Library Journal
Now in his 80s, Hobsbawm has had a distinguished career as a historian of working classes and revolution. His latest work is a collection of previously published essays and lectures that highlight the role of the laboring class--"the uncommon people"--in social development. It is an odd combination of material that may seem disjointed to those unfamiliar with his writings. He links Luddism with other labor protests concerning working conditions rather than as a singular instance of antiprogressive irrationality. He speculates on the use of male and female figures in leftist iconography and wonders at the connection between leaders of revolutions and the shoemaking trade. And in his most interesting pieces, he analyzes the relationship of jazz to leftist ideology. Public libraries may prefer Hobsbawm's "Age of..." histories as a more popular choice for their collections, but academic libraries will welcome this "uncommon" work.--Rose M. Cichy, Osterhout Free Lib., Wilkes-Barre, PA
Booknews
British labor and social historian Hobsbawn collects 26 essays, 11 published between the middle 1950s and 1990s, and the others appearing here for the first time. The Radical Tradition section examines the working class and ideologies associated with its movements from the 18th to the 20th centuries, Country People considers traditional peasantries, Contemporary History explores situations that are conventionally described in terms of individual intentions but that are in fact much larger, and Jazz looks at one of the few developments in the major arts entirely rooted in the lives of poor people. Annotation c. by Book News, Inc., Portland, Or.
Kirkus Reviews
A collection of occasional pieces, journal articles, and reviews by one of our great historians (The Age of Extremes, 1995, etc.), showing off his catholicity of interests. Hobsbawm's recurring concern in this new volume (15 of the 26 essays are previously uncollected in book form) is the forgotten men and women, the poor, the working class, who would have slipped through the cracks of macro-history were it not for his own work and that of others who write "history from below." Even his jazz criticism is informed by this impulse, jazz, he writes, is "one of the few developments in the major arts entirely rooted in the lives of poor people," a premise that is debatable but not uninformed. The book falls neatly into sections: a series of essays on questions of English working-class history, another on peasantry and social banditry (a Hobsbawm specialty), reflections on recent history, most of it American; several jazz pieces; and a closing meditation on the Columbus quincentenary. An economic historian by training and persuasion, Hobsbawm is at his best when using a seemingly irrelevant detail to elucidate larger trends, as in an aside on the simultaneous rise of the cloth worker's cap, the school tie, and the private golf club in Victorian England, signs of emerging class stratification. It is hard to imagine any other historian who could make such fruitful use of the class implications of the rise of the fish-and-chip shop from the increase of purchases of industrial fish fryers. As a jazz critic, Hobsbawm brings a similarly astute sense of the interrelationship of social and economic history; regrettably, his sense of the music itself is not nearly as artistic. A collectionof Hobsbawm's writing is always welcome, and this one unearths some buried gems.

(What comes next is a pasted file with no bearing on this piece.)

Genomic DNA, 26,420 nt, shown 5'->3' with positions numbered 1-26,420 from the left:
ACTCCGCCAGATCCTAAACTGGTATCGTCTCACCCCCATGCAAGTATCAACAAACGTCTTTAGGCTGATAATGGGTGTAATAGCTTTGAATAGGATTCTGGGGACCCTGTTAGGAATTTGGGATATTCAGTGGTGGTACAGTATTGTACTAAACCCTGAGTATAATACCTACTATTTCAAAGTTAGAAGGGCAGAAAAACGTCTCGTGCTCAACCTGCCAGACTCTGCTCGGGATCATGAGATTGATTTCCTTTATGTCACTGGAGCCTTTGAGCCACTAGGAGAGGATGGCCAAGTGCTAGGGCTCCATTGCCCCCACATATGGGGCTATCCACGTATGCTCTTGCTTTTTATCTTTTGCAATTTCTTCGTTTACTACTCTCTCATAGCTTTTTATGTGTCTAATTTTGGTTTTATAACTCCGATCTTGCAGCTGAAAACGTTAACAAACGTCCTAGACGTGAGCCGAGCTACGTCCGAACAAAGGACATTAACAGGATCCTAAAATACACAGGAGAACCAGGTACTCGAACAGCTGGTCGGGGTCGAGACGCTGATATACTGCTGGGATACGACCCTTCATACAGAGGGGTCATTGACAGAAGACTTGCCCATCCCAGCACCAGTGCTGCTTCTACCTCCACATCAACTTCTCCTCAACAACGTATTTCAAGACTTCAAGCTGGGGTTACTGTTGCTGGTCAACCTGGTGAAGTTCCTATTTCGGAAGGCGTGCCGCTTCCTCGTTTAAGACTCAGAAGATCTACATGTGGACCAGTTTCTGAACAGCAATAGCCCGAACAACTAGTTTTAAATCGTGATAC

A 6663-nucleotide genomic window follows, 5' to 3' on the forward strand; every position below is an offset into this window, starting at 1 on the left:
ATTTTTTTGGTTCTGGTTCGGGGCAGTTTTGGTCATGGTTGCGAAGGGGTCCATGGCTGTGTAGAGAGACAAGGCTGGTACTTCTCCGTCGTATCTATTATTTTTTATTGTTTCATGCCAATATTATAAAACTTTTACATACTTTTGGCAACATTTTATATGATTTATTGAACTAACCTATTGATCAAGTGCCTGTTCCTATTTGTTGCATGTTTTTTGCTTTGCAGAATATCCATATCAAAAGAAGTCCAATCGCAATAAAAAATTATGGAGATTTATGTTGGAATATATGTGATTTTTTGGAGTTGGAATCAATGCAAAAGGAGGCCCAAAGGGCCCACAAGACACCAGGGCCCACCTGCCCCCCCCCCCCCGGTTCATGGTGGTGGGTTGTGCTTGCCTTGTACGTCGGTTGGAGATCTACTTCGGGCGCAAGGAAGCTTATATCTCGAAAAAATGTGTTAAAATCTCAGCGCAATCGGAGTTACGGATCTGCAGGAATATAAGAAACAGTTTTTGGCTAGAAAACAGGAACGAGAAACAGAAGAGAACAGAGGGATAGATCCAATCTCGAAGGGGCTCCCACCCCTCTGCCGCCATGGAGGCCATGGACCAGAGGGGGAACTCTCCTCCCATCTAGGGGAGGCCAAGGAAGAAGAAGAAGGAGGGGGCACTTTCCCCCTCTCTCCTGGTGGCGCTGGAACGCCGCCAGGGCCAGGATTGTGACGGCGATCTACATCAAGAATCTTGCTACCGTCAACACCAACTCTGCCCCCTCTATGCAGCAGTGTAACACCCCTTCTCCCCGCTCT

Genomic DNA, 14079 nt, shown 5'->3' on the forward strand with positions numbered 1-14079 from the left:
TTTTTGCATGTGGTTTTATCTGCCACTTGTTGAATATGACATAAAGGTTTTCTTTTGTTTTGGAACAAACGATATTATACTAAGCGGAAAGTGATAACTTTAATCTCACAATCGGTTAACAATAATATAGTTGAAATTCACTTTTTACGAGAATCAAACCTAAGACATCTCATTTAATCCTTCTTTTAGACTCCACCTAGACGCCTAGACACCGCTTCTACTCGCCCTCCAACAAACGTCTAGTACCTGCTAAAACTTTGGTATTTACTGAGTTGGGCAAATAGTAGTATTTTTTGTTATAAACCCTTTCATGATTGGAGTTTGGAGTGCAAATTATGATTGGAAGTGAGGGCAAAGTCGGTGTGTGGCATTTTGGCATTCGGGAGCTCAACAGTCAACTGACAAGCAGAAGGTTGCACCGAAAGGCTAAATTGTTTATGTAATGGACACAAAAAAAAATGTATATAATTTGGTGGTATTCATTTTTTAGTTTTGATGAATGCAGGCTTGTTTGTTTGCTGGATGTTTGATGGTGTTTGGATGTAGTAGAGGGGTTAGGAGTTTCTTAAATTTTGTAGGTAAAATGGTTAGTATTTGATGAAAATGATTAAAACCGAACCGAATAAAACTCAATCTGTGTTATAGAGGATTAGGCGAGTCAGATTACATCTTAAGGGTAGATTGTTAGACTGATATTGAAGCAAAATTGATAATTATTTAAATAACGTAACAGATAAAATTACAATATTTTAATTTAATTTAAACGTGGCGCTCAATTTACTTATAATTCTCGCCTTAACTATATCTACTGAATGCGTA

Product Details

ISBN-13:
9781565845596
Publisher:
New Press, The
Publication date:
09/01/1999
Pages:
368
Product dimensions:
6.13(w) x 9.25(h) x (d)

Meet the Author

Eric Hobsbawm was born in Alexandria in 1917 and educated in Austria, Germany and England. He taught at Birkbeck College, University of London, and then at the New School for Social Research in New York. In addition to The Age of Revolution, The Age of Capital, The Age of Empire and The Age of Extremes, his books include Bandits, Revolutionaries, Uncommon People, and his memoir Interesting Times. Eric Hobsbawm died in 2012.